Just as British business is getting to grips with GDPR, the UK government announces that it's going to change data protection rules all over again. Colin, what can British businesses do to prepare?
The new data protection bill is a long overdue update to the outdated Data Protection Act of 1998. And it does uphold most of GDPR principles. But we are seeing that UK government decided to make some leniency in some areas that support primarily things like academic research and the financial institution. Which will make those businesses far more attractive to the UK.
But also they're being tougher on legislation and litigation, which is a key area in GDPR.
Are there any big differences?
They are being more lenient in some areas, relaxing some of the GDPR rules. And they are also being more stringent. And litigation is a key feature here.
But presumably, in order to trade, the British rules are going to have to follow GDPR more or less.
Well, yes. Because the problem we've got is, for one thing, we're going through Brexit at the moment. And we're negotiating our way out. But we have to be over to be in a position to still support all of our business through trade agreements. Now, if we also leave the European economic area as well, we will be treated as a third country. This means that our policies for security and privacy come into question.
And that also then means that if we don't adhere to them, then we will have problems negotiating our own trade agreements. This is going to have an impact on data flow between the UK and the EU. And then in turn, it's going to maybe affect or even drive up consumer pricing.
So what advice would you give to a business to prepare for this uncertainty?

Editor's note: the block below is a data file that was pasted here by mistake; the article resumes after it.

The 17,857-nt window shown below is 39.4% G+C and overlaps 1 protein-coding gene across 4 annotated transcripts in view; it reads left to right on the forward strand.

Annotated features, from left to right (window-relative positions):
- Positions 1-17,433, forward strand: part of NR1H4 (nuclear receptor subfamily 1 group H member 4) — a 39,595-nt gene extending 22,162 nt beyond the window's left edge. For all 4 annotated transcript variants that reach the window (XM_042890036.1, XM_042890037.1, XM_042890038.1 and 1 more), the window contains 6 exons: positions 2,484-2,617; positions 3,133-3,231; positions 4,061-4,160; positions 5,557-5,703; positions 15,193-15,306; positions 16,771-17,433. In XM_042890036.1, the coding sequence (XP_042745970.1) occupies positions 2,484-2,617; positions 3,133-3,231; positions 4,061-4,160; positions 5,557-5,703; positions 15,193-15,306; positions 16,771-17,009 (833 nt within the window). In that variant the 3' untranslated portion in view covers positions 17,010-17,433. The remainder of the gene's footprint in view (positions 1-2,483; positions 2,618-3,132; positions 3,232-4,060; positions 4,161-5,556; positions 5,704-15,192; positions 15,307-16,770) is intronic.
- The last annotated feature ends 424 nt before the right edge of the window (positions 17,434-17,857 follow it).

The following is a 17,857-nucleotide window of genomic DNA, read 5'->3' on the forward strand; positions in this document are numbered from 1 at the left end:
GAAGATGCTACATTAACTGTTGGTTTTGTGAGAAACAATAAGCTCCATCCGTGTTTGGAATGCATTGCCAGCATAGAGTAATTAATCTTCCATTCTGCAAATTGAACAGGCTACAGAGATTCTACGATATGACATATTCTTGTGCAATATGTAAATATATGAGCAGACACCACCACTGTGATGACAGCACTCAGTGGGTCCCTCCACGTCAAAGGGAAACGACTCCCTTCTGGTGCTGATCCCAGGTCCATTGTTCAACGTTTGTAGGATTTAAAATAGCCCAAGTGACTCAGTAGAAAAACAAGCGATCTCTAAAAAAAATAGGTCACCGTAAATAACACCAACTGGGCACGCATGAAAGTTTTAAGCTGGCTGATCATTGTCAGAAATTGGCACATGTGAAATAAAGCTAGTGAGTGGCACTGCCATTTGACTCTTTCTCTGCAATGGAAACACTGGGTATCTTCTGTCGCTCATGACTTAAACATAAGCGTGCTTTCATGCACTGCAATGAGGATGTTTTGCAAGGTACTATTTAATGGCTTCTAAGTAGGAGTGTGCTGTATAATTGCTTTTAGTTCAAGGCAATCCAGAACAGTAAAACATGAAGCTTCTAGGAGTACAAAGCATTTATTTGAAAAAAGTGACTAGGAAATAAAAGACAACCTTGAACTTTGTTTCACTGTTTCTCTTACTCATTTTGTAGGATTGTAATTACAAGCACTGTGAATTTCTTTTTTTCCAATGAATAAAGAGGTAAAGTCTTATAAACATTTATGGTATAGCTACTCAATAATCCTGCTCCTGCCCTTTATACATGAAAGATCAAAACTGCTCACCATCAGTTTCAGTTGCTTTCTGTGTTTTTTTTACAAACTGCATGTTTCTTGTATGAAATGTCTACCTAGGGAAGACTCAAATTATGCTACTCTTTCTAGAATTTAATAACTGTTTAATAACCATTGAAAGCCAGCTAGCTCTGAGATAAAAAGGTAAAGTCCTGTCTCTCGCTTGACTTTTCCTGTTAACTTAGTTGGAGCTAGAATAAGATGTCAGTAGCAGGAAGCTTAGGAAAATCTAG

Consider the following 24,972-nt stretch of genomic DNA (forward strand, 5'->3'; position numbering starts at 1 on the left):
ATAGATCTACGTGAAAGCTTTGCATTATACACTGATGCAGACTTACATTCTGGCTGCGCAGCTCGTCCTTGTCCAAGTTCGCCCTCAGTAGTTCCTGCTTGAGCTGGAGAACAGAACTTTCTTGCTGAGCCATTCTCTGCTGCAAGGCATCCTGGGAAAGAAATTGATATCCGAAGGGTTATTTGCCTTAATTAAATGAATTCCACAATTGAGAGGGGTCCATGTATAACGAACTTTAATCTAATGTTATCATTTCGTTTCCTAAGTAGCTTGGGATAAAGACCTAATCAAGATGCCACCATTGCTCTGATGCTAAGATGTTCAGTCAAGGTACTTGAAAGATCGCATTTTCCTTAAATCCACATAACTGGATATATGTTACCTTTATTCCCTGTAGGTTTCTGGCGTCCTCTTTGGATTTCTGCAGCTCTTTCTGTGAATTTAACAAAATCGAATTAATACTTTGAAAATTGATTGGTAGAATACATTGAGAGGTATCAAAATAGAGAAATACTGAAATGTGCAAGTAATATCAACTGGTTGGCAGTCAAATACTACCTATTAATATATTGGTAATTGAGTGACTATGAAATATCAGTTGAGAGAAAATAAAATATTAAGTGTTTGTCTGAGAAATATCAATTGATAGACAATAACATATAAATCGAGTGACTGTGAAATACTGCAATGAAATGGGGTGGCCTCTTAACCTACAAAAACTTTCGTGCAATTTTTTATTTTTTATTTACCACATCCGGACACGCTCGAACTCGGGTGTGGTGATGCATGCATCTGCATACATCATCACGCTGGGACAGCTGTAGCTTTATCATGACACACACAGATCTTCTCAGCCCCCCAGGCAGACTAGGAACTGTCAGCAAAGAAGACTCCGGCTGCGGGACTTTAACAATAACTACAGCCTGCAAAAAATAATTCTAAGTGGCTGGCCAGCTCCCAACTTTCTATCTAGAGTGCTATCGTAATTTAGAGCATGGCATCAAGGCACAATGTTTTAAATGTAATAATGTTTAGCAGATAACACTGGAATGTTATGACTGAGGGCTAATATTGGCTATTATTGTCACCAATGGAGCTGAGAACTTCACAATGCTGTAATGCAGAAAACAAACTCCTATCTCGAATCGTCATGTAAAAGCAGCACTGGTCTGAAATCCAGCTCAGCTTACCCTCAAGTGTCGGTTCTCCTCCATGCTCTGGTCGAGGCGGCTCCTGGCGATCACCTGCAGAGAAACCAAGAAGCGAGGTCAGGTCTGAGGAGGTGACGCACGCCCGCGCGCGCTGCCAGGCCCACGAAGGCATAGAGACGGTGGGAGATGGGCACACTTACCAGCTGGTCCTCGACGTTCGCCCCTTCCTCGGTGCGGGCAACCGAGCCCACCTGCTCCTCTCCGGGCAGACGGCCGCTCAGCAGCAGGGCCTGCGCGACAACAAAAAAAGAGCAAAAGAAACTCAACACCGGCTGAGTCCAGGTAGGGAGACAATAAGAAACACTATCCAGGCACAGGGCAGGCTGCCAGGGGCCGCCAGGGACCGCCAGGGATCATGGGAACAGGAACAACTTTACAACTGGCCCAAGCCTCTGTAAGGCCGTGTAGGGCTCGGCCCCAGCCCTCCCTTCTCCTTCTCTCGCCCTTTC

The ICO are there to help. They are providing a lot of information. I do encourage businesses to engage with the ICO, and be open and honest with them. Although don't just leave it to chance. Don't leave yourself to the last minute. Because although the ICO are there to help, there's also been a history of such organizations making example of the first ones to be caught out in a big way.
So don't be the worst by being the first is really my motto.
And what about internally? Can you give us an idea of how you guys are dealing with this in your own systems?
In my honest view, like any forward-thinking company, we want to be doing the right thing here. And for us, as an international company, we need to be supporting both GDPR and all global data protection and privacy rules. So we are setting up frameworks. We've set up frameworks to make sure that we put in place the right governance, making sure that there's a good reporting structure.
But it's not just about what we're doing in our programming and the solutions that we provide to our customers. It's making sure that everybody in our organization is educated, understands what personally identifiable information is, and they know how to handle it, and what to do if there is some question about it. So my advice to everybody is make sure you train everybody and get things in place as soon as possible.
GDPR is more than just a hassle for companies. It can be an opportunity, too.
Oh, exactly. I mean, people have been focusing on, and the media has been focusing on, the extensive penalties that are coming in, but also organizations missing the additional litigation and class action provision that could be there.
But let's not focus in on that. This is a fantastic opportunity for organizations to disrupt the market, to become much better, provide the facilities and the protection that data subjects require, be outstanding, and uphold what we really need in today's data-rich over-sharing environment.
And turn it into a competitive advantage.
Absolutely. It is a competitive advantage for people. And that's how they should be viewing it and budgeting for it.
Colin, thank you very much.